[In the following passage from Aldous Huxley’s novel Those Barren Leaves we get, I believe, quite an accurate description of the effect sexual infatuation—commonly and misleadingly called ‘love’ in everyday English—has on some men, especially young men who are intellectual and intensely idealistic. There is nothing wrong with sexual infatuation in itself. The problem arises when it exists apart from affection, respect, and altruism. In such cases, because of the intensity of the emotions it arouses, it is easily mistaken for ‘true love.’ Consider the case of Susannah M. A college student, she was President Kennedy’s lover shortly after he was elected. “I thought I loved him. Absolutely! To be as bowled over as this, this must be love! Because my best day dreams were literally at their limit in having a love affair with John Kennedy.” Her opinion has since been severely modified (start at the 48 minute mark). Obviously she was a victim of infatuation. With women the infatuation seems to be more romantic than sexual; with men, the reverse.]
The weeks passed. I saw her almost every day. And every day I loved her more violently and painfully, with a love that less and less resembled the religious passion of my boyhood. But it was the persistent memory of that passion which made my present desire so parching and tormenting, that filled me with a thirst that no possible possession could assuage. No possible possession, since whatever I might possess, as I realized more and more clearly each time I saw her, would be utterly different from what I had desired all these years to possess. I had desired all beauty, all that exists of goodness and truth, symbolized and incarnate in one face. And now the face drew near, the lips touched mine; and what I had got was simply a young woman with a ‘temperament,’ as the euphemists who deplore the word admiringly and lovingly qualify the lascivious thing. And yet, against all reason, in spite of all the evidence, I could not help believing that she was somehow and secretly what I imagined her. My love for her as a symbol strengthened my desire for her as an individual woman.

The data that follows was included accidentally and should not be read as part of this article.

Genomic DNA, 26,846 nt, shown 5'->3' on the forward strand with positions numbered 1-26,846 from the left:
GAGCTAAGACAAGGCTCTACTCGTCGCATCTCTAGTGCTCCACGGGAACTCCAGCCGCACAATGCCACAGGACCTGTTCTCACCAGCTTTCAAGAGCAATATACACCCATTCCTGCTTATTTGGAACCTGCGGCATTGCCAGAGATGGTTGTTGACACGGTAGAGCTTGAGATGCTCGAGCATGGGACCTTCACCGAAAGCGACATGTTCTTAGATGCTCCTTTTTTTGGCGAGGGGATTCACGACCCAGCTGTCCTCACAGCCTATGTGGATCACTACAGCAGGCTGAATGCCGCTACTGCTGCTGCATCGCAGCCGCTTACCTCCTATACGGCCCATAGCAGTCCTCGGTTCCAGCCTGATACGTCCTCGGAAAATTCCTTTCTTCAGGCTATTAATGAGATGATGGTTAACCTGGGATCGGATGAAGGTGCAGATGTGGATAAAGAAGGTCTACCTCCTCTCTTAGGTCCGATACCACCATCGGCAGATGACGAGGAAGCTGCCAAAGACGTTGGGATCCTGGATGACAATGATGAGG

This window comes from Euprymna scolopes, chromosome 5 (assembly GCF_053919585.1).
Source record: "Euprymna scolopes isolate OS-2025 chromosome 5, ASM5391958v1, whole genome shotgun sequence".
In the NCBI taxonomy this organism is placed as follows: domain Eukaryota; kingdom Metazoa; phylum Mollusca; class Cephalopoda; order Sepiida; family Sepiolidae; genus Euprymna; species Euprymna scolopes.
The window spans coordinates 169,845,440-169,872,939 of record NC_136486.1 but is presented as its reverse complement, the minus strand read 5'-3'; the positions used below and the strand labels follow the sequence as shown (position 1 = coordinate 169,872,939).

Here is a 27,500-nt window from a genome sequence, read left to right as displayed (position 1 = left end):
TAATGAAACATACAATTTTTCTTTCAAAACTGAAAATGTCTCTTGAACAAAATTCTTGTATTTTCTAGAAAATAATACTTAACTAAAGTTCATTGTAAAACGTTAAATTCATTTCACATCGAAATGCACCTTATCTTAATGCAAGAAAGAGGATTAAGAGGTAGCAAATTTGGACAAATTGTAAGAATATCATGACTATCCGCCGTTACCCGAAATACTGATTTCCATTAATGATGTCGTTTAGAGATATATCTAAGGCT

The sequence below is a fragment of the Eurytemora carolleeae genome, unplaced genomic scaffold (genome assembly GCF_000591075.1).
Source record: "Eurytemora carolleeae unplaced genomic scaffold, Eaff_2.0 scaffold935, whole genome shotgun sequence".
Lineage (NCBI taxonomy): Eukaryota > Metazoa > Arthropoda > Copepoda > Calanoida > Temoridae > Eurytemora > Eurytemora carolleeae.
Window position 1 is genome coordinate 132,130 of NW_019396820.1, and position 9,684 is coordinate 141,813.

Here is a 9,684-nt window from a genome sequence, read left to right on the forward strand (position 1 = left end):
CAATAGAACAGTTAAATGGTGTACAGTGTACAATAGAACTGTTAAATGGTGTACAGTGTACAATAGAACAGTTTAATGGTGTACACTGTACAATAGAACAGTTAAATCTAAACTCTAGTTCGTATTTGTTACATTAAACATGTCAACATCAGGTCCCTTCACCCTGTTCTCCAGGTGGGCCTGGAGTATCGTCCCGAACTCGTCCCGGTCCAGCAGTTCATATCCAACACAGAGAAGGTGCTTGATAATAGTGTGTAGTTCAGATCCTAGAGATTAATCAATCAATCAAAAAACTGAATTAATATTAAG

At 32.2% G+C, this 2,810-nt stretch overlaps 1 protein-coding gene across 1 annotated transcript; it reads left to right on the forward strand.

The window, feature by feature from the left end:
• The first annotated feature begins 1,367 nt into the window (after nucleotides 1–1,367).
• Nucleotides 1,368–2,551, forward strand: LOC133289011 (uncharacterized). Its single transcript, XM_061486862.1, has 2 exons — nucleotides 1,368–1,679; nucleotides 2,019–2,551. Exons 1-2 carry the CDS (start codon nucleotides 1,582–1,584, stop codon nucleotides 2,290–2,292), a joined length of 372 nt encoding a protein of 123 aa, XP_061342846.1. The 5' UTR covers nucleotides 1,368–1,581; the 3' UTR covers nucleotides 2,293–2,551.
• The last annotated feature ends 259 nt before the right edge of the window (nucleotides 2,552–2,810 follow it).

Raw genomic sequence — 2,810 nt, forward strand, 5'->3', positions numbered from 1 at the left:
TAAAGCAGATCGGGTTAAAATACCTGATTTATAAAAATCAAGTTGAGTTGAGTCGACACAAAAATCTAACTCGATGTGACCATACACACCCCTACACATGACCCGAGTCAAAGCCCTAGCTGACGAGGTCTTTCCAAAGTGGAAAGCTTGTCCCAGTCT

All this, were it to happen to me now, would seem perfectly natural and normal. If I were to make love to a young woman, I should know precisely what I was making love to. But that, in those days, was something I still had to learn. In Barbara’s company I was learning it with a vengeance. I was learning that it is possible to be profoundly and slavishly in love with someone for whom one has no esteem, whom one does not like, whom one regards as a bad character and who, finally, not only makes one unhappy but bores one. And why not, I might now ask, why not? That things should be like this is probably the most natural thing in the world. But in those days I imagined that love ought always to be mixed up with affection and admiration, with worship and an intellectual rapture, as unflagging as that which one experiences during the playing of a symphony. Sometimes, no doubt, love does get involved with some or all of these things; sometimes these things exist by themselves, apart from love. But one must be prepared to swallow one’s love completely neat and unadulterated. It is a fiery, crude and somewhat poisonous draught.
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